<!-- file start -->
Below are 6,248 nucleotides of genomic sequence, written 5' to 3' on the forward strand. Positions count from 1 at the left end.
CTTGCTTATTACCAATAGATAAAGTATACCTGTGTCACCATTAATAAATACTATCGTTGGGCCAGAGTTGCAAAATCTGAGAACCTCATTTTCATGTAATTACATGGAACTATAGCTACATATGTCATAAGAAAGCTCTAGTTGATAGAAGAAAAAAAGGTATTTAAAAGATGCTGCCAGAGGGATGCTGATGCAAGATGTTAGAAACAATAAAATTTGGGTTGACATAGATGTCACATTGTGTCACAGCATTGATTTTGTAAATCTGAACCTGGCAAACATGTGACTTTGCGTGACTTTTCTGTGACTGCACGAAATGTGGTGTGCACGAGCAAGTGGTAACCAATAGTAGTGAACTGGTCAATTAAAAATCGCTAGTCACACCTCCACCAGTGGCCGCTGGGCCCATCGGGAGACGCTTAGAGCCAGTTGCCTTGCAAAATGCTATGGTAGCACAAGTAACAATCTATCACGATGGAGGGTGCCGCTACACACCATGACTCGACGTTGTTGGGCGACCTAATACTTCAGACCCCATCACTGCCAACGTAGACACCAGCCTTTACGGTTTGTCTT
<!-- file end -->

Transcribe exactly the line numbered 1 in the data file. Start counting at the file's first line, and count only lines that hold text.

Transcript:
Below are 6,248 nucleotides of genomic sequence, written 5' to 3' on the forward strand. Positions count from 1 at the left end.